by: Steve Dimeck
These days, simply being careful while out and about with your bike and using safety gear is not the only protection you need! Motorcycles have a far higher rate of accidents per unit distance than cars. This is due to the exposed rider and the fact that many automobile drivers fail to see these smaller vehicles in the traffic stream.
Also, as the law and lawsuit trials become more and more "complicated," you might even end up paying for the guy who was talking on his sell phone while driving, failed to see you and pushed you in the ditch. Of course, he had a good lawyer. And you, ... well, your brand new bike is bits and pieces, not to even mention being hurt from the fall.
So, you either cough up few thousand dollars for the medical bills and fixing your bike, or contact your insurance to take care of the bill. Your motorcycle is a major investment, one that is certainly worth protecting. Making a smart insurance decision is crucial for your protection and protection of your motorcycle.
However, choosing the right insurance policy for you is much more like choosing the right bike. You want it to fit your lifestyle, but at the same time you want it to fit your budget.
And, better coverage does not necessarily mean paying more for your insurance. Based on your motorcycle, driving history, and location, instead of getting the best rate from one company, you'll need to contact more insurance companies and get their best rates for your coverage. And the key to finding which coverage is best for you involves learning about all of the available options.
Although most US states require you to carry a minimum amount of liability coverage, other types of coverage are usually optional. Always ask your insurance representative about which laws apply in your state or city.
Let's look at the different options.
- Liability coverage
In many countries, liability insurance is a mandatory form of
insurance since you're at risk of being sued by the injured
party being involved in the accident. Most US states require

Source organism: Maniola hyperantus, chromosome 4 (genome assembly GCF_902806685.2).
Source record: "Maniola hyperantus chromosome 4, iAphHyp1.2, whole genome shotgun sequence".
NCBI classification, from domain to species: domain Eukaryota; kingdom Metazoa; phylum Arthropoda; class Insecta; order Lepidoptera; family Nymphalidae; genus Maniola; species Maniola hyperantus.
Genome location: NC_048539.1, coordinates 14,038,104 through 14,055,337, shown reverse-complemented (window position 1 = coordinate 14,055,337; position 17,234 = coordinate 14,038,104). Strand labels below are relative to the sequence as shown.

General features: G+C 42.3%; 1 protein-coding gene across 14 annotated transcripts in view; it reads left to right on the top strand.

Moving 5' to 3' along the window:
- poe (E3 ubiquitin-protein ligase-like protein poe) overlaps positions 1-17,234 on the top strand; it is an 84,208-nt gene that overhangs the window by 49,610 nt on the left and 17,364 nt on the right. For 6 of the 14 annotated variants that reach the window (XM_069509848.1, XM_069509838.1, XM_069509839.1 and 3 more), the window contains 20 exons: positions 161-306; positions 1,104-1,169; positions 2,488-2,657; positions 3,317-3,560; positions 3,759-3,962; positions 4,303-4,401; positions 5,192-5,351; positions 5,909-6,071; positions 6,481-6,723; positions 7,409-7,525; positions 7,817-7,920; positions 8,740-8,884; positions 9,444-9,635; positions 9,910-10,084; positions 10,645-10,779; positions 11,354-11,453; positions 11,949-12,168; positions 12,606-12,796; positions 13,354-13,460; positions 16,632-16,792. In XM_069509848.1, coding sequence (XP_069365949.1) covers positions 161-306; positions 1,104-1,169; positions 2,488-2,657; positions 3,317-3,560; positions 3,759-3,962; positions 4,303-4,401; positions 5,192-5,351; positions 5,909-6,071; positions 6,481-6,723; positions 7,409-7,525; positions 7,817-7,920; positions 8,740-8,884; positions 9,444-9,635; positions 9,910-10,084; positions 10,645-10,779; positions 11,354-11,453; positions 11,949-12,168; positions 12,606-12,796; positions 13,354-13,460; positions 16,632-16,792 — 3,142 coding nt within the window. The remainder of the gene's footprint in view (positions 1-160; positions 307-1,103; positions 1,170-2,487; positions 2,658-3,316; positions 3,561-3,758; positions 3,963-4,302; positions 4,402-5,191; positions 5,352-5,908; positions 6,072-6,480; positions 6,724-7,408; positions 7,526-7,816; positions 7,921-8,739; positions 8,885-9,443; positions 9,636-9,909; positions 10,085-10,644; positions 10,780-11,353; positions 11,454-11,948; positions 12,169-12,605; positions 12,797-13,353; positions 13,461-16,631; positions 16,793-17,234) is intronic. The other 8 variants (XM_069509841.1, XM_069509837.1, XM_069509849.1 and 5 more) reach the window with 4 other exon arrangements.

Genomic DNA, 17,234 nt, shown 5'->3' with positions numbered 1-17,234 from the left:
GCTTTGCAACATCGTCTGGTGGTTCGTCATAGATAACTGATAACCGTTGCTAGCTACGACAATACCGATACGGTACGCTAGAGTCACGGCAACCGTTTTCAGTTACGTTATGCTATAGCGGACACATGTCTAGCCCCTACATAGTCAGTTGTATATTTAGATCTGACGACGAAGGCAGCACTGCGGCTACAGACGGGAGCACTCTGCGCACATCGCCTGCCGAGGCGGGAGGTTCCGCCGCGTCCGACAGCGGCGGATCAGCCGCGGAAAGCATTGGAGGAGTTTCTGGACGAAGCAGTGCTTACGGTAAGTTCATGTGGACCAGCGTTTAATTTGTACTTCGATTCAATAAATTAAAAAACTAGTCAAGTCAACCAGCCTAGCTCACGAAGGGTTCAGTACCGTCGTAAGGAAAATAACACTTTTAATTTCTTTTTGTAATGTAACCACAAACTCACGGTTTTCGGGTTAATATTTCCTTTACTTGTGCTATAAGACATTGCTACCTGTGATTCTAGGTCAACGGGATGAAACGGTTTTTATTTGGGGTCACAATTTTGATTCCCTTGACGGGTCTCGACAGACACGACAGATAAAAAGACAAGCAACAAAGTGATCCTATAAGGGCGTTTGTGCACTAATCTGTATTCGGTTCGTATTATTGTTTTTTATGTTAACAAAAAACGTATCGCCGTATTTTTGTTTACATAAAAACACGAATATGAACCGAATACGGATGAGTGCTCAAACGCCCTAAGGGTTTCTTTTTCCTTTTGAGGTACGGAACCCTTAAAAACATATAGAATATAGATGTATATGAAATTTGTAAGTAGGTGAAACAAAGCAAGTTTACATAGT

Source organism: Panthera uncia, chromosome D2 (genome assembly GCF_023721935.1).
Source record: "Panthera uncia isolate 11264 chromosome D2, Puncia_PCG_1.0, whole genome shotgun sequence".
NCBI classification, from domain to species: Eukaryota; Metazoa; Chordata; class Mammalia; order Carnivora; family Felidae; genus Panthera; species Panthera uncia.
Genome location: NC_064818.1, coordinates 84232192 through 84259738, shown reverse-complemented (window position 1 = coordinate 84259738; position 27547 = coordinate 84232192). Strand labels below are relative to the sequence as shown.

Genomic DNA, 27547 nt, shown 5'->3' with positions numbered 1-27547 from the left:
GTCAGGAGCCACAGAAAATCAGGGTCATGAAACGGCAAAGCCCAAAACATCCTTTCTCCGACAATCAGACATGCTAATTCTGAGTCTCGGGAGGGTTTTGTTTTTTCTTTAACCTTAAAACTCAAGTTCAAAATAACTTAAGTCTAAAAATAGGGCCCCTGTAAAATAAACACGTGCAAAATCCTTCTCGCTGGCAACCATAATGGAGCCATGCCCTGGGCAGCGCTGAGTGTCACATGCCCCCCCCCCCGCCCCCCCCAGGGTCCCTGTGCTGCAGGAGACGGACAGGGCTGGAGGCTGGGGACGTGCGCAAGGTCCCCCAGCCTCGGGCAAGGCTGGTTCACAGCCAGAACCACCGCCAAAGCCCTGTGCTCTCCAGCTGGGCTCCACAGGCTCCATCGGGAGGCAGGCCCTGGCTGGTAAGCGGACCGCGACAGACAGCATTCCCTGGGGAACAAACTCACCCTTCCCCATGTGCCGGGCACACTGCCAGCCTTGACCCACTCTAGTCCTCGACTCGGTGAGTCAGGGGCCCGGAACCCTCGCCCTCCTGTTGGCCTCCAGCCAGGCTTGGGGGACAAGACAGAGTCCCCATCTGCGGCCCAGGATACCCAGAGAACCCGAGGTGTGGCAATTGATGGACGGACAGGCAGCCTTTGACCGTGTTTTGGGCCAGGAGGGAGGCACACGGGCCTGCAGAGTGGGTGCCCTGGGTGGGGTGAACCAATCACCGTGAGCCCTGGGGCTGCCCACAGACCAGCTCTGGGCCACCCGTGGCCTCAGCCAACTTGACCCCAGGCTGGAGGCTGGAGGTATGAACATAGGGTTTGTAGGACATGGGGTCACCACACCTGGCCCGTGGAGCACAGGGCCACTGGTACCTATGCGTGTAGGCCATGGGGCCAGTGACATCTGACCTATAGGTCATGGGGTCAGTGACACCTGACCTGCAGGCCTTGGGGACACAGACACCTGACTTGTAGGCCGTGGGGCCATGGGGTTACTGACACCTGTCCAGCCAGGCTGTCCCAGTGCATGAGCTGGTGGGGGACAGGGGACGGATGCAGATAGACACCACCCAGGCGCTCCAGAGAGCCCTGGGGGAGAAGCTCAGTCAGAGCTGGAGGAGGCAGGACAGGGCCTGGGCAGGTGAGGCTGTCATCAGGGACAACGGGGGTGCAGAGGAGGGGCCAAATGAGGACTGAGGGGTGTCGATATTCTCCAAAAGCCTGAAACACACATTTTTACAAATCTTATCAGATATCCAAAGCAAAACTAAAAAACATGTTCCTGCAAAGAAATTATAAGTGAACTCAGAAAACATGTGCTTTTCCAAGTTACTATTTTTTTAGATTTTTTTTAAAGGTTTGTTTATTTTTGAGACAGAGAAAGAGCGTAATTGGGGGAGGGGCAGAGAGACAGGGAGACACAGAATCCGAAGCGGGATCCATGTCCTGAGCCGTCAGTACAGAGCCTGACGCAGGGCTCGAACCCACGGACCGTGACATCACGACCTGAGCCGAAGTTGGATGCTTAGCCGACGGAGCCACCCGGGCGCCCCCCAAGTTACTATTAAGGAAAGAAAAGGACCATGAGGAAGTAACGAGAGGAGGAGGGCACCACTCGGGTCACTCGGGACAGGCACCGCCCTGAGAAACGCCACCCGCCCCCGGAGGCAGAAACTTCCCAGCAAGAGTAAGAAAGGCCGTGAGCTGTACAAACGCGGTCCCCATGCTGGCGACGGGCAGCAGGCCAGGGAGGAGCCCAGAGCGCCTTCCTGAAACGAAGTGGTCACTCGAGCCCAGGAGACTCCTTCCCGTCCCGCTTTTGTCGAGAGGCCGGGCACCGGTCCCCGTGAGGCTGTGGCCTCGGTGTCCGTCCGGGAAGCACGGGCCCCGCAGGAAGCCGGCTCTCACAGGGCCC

motorcyclists to carry a minimum amount of liability in case
of third party injuries, however insurance experts recommend
purchasing as much as three times the minimum in these times
of expensive litigation. Liability coverage protects you if
you (or another person driving your car with your permission)
injure or kill someone or damage property. Liability insurance
covers bodily injury and property damage that you may cause
to other people involved in an accident, up to the limit of
liability you select. It doesn't cover you or your motorcycle.
But it gives you a protection from a lawsuit. Also, find out
if your coverage includes Guest Passenger Liability, which provides
protection in the event that a passenger is injured on the motorcycle.
It depends on the laws of your state and the company issuing
- Collision coverage
While the liability coverage is required by law, in many cases
collision coverage is optional. Why, you might ask? Collision
coverage is the one that pays for the damage to your motorcycle,
not the other guy's, and it's optional? We'll let the lawmakers
protect "the other guy" while you need a collision coverage
to pay for the damage to your motorcycle when you collide with
another vehicle or object. It covers the cost to repair or replace
your motorcycle, regardless of who is at fault. You select a
deductible, and once the deductible is met, the insurance company
pays for the remaining damage. Collision insurance usually covers
the book value of the motorcycle before the loss occurred -
factory parts. If you get fancy and add anything extra-like
nifty chrome accessories, a custom paint job - additional coverage
will be required for compensation.
- Comprehensive coverage
Comprehensive coverage pays (less the deductible) for damages